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[fi-lip-ik] /fɪˈlɪp ɪk/
any of the orations delivered by Demosthenes, the Athenian orator, in the 4th century b.c., against Philip, king of Macedon.
(lowercase) any speech or discourse of bitter denunciation.
Origin of Philippic
1585-95; < Latin Philippicus < Greek Philippikós. See Philip, -ic Unabridged
Based on the Random House Dictionary, © Random House, Inc. 2017.
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Examples from the Web for Philippic
Historical Examples
  • If it is wanted for an invective, or Philippic, there it is!

  • And the third Philippic of Cicero: "We are born to honour and liberty; either let us keep them, or die with honour."

  • He has also been lecturing on temperance, and delivering a Philippic against Darwin.

  • Another line quoted in the 2nd Philippic is Cedant arma togae, concedat laurea laudi.

  • Such is the Philippic against Slavery by the first writer of the English language in our day, and one of the first in all times.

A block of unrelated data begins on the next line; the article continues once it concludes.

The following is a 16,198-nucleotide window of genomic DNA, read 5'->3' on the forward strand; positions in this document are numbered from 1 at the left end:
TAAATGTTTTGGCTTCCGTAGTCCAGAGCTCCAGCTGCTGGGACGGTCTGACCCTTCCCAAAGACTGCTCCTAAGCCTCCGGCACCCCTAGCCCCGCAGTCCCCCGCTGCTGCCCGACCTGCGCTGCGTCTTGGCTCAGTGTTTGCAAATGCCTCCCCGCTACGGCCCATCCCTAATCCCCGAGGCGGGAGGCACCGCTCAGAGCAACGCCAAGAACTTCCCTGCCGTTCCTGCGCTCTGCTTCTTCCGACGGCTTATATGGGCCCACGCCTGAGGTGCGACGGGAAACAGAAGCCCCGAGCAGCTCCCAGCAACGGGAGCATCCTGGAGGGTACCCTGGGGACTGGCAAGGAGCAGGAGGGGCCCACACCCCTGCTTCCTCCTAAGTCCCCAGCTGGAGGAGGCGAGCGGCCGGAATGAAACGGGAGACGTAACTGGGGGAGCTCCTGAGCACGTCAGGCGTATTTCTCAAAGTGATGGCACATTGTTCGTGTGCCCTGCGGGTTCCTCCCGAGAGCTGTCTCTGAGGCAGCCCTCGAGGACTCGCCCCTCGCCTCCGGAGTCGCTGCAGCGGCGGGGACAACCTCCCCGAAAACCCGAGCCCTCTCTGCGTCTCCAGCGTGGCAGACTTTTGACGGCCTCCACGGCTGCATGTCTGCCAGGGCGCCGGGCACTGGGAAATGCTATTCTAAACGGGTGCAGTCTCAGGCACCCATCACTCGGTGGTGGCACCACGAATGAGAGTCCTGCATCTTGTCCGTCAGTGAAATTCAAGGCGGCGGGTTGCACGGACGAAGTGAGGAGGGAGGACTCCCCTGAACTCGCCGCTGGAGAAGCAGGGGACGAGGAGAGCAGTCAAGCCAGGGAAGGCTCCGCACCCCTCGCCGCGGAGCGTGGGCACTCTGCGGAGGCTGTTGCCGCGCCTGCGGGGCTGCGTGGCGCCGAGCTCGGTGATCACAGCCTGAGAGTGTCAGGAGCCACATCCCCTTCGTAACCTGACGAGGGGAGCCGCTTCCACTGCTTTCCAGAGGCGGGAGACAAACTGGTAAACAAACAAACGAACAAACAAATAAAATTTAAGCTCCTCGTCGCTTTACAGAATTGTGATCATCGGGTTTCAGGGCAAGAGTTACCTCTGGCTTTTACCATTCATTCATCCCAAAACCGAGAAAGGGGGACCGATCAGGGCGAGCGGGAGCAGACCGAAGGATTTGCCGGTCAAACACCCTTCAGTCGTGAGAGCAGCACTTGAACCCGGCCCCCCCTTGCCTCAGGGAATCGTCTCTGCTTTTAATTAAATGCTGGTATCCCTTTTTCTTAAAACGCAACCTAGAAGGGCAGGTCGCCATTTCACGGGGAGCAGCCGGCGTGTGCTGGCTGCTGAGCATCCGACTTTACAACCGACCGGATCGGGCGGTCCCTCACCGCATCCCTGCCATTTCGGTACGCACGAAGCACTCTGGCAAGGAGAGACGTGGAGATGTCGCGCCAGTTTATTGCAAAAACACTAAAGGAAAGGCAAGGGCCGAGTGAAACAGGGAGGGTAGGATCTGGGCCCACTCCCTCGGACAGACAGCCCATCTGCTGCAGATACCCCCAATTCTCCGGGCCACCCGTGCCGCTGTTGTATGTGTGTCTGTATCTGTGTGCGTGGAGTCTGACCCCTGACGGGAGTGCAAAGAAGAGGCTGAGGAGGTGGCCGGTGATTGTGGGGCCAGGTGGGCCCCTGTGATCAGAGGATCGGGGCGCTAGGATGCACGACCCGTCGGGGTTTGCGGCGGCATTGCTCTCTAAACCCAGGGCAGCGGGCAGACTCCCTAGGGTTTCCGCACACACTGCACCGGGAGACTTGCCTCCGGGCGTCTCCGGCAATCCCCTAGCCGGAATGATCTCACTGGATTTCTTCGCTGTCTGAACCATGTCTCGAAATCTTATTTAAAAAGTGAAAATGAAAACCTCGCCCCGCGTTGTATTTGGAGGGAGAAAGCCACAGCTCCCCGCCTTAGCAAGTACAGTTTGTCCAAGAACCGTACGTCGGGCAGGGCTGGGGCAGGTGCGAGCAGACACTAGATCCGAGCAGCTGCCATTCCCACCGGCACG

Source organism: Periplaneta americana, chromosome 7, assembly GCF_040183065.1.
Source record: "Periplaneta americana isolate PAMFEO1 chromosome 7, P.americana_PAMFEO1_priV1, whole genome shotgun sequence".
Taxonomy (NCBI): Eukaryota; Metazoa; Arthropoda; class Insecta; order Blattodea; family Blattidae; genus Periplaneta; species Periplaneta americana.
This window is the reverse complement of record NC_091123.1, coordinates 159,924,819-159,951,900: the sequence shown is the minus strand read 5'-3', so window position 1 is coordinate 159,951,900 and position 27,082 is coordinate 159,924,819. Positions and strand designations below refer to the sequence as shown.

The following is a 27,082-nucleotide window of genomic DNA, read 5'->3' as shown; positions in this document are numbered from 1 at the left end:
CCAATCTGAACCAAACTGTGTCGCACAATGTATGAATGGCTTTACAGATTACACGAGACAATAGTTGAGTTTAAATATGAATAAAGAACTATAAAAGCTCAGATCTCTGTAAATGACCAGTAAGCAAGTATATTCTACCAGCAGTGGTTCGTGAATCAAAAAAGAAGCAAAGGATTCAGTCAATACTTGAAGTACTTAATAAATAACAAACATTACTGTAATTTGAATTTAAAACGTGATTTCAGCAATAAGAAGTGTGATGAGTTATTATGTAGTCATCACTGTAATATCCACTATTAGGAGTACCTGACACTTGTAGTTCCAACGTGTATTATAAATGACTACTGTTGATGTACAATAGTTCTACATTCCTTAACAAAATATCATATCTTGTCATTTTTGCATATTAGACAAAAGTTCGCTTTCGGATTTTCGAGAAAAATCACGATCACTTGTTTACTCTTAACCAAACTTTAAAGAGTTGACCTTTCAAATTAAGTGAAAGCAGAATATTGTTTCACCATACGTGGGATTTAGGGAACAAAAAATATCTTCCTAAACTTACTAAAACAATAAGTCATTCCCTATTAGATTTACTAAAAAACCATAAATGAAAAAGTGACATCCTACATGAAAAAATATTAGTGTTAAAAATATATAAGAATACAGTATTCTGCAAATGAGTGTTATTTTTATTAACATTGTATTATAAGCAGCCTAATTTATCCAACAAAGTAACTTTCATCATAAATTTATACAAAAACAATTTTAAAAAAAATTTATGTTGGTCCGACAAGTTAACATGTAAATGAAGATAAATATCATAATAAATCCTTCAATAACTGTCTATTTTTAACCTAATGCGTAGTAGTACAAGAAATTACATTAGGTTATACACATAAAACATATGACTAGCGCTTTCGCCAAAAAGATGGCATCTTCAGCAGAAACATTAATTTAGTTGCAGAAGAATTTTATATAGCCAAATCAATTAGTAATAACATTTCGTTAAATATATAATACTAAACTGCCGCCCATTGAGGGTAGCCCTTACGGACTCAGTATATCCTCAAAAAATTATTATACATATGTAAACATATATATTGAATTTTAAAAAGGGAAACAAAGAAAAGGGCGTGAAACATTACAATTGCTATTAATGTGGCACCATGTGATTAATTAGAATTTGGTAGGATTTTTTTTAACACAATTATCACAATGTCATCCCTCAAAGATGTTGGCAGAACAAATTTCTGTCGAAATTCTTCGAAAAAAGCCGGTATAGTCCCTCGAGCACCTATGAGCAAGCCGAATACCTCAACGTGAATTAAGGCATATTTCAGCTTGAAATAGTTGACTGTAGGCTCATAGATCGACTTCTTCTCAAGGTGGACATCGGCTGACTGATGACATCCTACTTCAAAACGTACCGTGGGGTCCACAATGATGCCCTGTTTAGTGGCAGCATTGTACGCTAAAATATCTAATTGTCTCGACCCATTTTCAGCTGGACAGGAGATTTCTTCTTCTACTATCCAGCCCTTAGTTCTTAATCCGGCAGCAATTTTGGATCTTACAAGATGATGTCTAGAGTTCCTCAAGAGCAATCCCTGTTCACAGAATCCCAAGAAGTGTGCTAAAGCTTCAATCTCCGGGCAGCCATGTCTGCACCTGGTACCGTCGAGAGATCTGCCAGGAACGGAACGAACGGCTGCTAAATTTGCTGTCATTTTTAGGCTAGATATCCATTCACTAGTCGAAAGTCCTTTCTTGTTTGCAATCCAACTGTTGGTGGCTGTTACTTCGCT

• Thereupon the doctor launched forth in a Philippic against the school which supported him.

    Jack Alphonse Daudet
  • It was like a Philippic of Demosthenes; it was a Ciceronian oration against some Catiline, real or supposed.

    Senatorial Character C. A. Bartol
  • Burgoyne's hopes have not been high, as to any salutary result of his own Philippic while uttering it.

    Alas! Rhoda Broughton
  • On the second of September he delivered his first Philippic in the Senate.

  • There was a quiet smile around Father Letheby's mouth during this Philippic.

    My New Curate P.A. Sheehan
British Dictionary definitions for Philippic


a bitter or impassioned speech of denunciation; invective
Collins English Dictionary - Complete & Unabridged 2012 Digital Edition
© William Collins Sons & Co. Ltd. 1979, 1986 © HarperCollins
Publishers 1998, 2000, 2003, 2005, 2006, 2007, 2009, 2012
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Word Origin and History for Philippic



1590s, "bitter invective discourse," from Middle French philippique, from Latin (orationes) Philippicæ, translation of Greek Philippikoi (logoi), the speeches made in Athens by Demosthenes in 351-341 B.C.E. urging Greeks to unite and fight the rising power of Philip II of Macedon. The Latin phrase was used of the speeches made by Cicero against Marc Antony in 44 and 43 B.C.E.

Online Etymology Dictionary, © 2010 Douglas Harper
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